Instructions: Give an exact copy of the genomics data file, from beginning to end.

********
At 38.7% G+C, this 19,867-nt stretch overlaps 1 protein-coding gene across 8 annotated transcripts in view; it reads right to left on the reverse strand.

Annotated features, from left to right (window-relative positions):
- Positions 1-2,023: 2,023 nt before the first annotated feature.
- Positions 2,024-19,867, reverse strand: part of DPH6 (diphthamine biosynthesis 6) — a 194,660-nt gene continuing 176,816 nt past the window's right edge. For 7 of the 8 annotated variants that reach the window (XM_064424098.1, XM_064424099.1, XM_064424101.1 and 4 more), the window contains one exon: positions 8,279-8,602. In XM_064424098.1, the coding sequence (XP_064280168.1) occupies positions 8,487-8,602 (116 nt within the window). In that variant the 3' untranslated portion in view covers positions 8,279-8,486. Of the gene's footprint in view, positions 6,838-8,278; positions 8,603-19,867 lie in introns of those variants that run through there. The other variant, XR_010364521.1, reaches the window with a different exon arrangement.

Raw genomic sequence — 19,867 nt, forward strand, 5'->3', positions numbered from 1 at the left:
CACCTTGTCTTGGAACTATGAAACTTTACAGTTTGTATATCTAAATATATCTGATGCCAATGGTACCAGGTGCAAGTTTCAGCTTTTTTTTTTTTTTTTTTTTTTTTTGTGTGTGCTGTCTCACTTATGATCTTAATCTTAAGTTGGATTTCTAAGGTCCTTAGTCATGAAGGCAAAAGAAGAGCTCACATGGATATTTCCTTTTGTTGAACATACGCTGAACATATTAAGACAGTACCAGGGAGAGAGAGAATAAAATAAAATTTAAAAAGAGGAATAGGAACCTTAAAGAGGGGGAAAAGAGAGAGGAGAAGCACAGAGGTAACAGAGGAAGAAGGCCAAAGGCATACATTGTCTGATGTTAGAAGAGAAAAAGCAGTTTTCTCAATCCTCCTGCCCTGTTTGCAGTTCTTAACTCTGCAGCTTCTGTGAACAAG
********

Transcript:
At 38.7% G+C, this 19,867-nt stretch overlaps 1 protein-coding gene across 8 annotated transcripts in view; it reads right to left on the reverse strand.

Annotated features, from left to right (window-relative positions):
- Positions 1-2,023: 2,023 nt before the first annotated feature.
- Positions 2,024-19,867, reverse strand: part of DPH6 (diphthamine biosynthesis 6) — a 194,660-nt gene continuing 176,816 nt past the window's right edge. For 7 of the 8 annotated variants that reach the window (XM_064424098.1, XM_064424099.1, XM_064424101.1 and 4 more), the window contains one exon: positions 8,279-8,602. In XM_064424098.1, the coding sequence (XP_064280168.1) occupies positions 8,487-8,602 (116 nt within the window). In that variant the 3' untranslated portion in view covers positions 8,279-8,486. Of the gene's footprint in view, positions 6,838-8,278; positions 8,603-19,867 lie in introns of those variants that run through there. The other variant, XR_010364521.1, reaches the window with a different exon arrangement.

Raw genomic sequence — 19,867 nt, forward strand, 5'->3', positions numbered from 1 at the left:
CACCTTGTCTTGGAACTATGAAACTTTACAGTTTGTATATCTAAATATATCTGATGCCAATGGTACCAGGTGCAAGTTTCAGCTTTTTTTTTTTTTTTTTTTTTTTTTGTGTGTGCTGTCTCACTTATGATCTTAATCTTAAGTTGGATTTCTAAGGTCCTTAGTCATGAAGGCAAAAGAAGAGCTCACATGGATATTTCCTTTTGTTGAACATACGCTGAACATATTAAGACAGTACCAGGGAGAGAGAGAATAAAATAAAATTTAAAAAGAGGAATAGGAACCTTAAAGAGGGGGAAAAGAGAGAGGAGAAGCACAGAGGTAACAGAGGAAGAAGGCCAAAGGCATACATTGTCTGATGTTAGAAGAGAAAAAGCAGTTTTCTCAATCCTCCTGCCCTGTTTGCAGTTCTTAACTCTGCAGCTTCTGTGAACAAG